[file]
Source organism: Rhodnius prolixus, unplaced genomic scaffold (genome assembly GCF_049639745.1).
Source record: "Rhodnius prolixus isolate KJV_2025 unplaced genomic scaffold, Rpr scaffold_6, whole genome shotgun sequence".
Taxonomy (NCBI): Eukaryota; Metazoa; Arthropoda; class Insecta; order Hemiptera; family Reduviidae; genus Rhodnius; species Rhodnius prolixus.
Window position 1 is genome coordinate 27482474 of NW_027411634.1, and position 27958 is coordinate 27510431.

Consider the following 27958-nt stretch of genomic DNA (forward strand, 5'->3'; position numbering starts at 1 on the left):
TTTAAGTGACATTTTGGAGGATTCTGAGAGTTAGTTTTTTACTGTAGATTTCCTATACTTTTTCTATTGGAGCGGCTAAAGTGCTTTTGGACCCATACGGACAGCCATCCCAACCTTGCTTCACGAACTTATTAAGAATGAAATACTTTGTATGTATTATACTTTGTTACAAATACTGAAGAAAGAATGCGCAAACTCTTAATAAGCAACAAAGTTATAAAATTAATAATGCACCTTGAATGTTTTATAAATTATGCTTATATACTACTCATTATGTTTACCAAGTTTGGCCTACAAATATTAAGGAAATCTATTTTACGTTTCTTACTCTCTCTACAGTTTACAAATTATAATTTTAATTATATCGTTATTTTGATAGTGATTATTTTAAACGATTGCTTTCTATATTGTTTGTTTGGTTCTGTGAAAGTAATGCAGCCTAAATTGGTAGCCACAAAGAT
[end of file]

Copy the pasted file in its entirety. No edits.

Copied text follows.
Source organism: Rhodnius prolixus, unplaced genomic scaffold (genome assembly GCF_049639745.1).
Source record: "Rhodnius prolixus isolate KJV_2025 unplaced genomic scaffold, Rpr scaffold_6, whole genome shotgun sequence".
Taxonomy (NCBI): Eukaryota; Metazoa; Arthropoda; class Insecta; order Hemiptera; family Reduviidae; genus Rhodnius; species Rhodnius prolixus.
Window position 1 is genome coordinate 27482474 of NW_027411634.1, and position 27958 is coordinate 27510431.

Consider the following 27958-nt stretch of genomic DNA (forward strand, 5'->3'; position numbering starts at 1 on the left):
TTTAAGTGACATTTTGGAGGATTCTGAGAGTTAGTTTTTTACTGTAGATTTCCTATACTTTTTCTATTGGAGCGGCTAAAGTGCTTTTGGACCCATACGGACAGCCATCCCAACCTTGCTTCACGAACTTATTAAGAATGAAATACTTTGTATGTATTATACTTTGTTACAAATACTGAAGAAAGAATGCGCAAACTCTTAATAAGCAACAAAGTTATAAAATTAATAATGCACCTTGAATGTTTTATAAATTATGCTTATATACTACTCATTATGTTTACCAAGTTTGGCCTACAAATATTAAGGAAATCTATTTTACGTTTCTTACTCTCTCTACAGTTTACAAATTATAATTTTAATTATATCGTTATTTTGATAGTGATTATTTTAAACGATTGCTTTCTATATTGTTTGTTTGGTTCTGTGAAAGTAATGCAGCCTAAATTGGTAGCCACAAAGAT